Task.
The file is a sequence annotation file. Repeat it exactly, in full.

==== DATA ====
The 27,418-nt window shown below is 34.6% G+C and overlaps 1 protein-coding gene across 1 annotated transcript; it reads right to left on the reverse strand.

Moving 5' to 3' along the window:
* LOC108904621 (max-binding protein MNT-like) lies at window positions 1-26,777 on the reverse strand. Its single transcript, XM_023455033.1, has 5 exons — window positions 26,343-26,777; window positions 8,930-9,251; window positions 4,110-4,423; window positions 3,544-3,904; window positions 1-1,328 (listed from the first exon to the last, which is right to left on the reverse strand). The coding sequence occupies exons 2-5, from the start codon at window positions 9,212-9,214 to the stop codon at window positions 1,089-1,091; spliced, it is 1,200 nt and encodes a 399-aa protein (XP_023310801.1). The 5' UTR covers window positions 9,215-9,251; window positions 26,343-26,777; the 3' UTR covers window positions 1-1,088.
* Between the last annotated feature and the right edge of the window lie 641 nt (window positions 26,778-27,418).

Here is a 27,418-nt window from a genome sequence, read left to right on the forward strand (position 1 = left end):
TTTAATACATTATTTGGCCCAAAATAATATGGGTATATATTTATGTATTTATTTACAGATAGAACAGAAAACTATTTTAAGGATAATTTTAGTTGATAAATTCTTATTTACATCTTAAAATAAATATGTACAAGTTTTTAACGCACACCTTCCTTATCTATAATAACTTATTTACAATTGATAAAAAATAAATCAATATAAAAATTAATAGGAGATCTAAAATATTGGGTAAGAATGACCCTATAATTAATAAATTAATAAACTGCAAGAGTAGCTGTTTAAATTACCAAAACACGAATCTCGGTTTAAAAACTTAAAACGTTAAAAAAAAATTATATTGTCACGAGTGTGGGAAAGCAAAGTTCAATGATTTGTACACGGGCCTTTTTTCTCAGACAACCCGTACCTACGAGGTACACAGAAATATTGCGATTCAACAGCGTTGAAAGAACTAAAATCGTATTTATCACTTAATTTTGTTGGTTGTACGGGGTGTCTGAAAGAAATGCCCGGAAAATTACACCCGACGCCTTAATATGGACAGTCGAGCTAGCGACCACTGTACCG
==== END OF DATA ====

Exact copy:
The 27,418-nt window shown below is 34.6% G+C and overlaps 1 protein-coding gene across 1 annotated transcript; it reads right to left on the reverse strand.

Moving 5' to 3' along the window:
* LOC108904621 (max-binding protein MNT-like) lies at window positions 1-26,777 on the reverse strand. Its single transcript, XM_023455033.1, has 5 exons — window positions 26,343-26,777; window positions 8,930-9,251; window positions 4,110-4,423; window positions 3,544-3,904; window positions 1-1,328 (listed from the first exon to the last, which is right to left on the reverse strand). The coding sequence occupies exons 2-5, from the start codon at window positions 9,212-9,214 to the stop codon at window positions 1,089-1,091; spliced, it is 1,200 nt and encodes a 399-aa protein (XP_023310801.1). The 5' UTR covers window positions 9,215-9,251; window positions 26,343-26,777; the 3' UTR covers window positions 1-1,088.
* Between the last annotated feature and the right edge of the window lie 641 nt (window positions 26,778-27,418).

Here is a 27,418-nt window from a genome sequence, read left to right on the forward strand (position 1 = left end):
TTTAATACATTATTTGGCCCAAAATAATATGGGTATATATTTATGTATTTATTTACAGATAGAACAGAAAACTATTTTAAGGATAATTTTAGTTGATAAATTCTTATTTACATCTTAAAATAAATATGTACAAGTTTTTAACGCACACCTTCCTTATCTATAATAACTTATTTACAATTGATAAAAAATAAATCAATATAAAAATTAATAGGAGATCTAAAATATTGGGTAAGAATGACCCTATAATTAATAAATTAATAAACTGCAAGAGTAGCTGTTTAAATTACCAAAACACGAATCTCGGTTTAAAAACTTAAAACGTTAAAAAAAAATTATATTGTCACGAGTGTGGGAAAGCAAAGTTCAATGATTTGTACACGGGCCTTTTTTCTCAGACAACCCGTACCTACGAGGTACACAGAAATATTGCGATTCAACAGCGTTGAAAGAACTAAAATCGTATTTATCACTTAATTTTGTTGGTTGTACGGGGTGTCTGAAAGAAATGCCCGGAAAATTACACCCGACGCCTTAATATGGACAGTCGAGCTAGCGACCACTGTACCG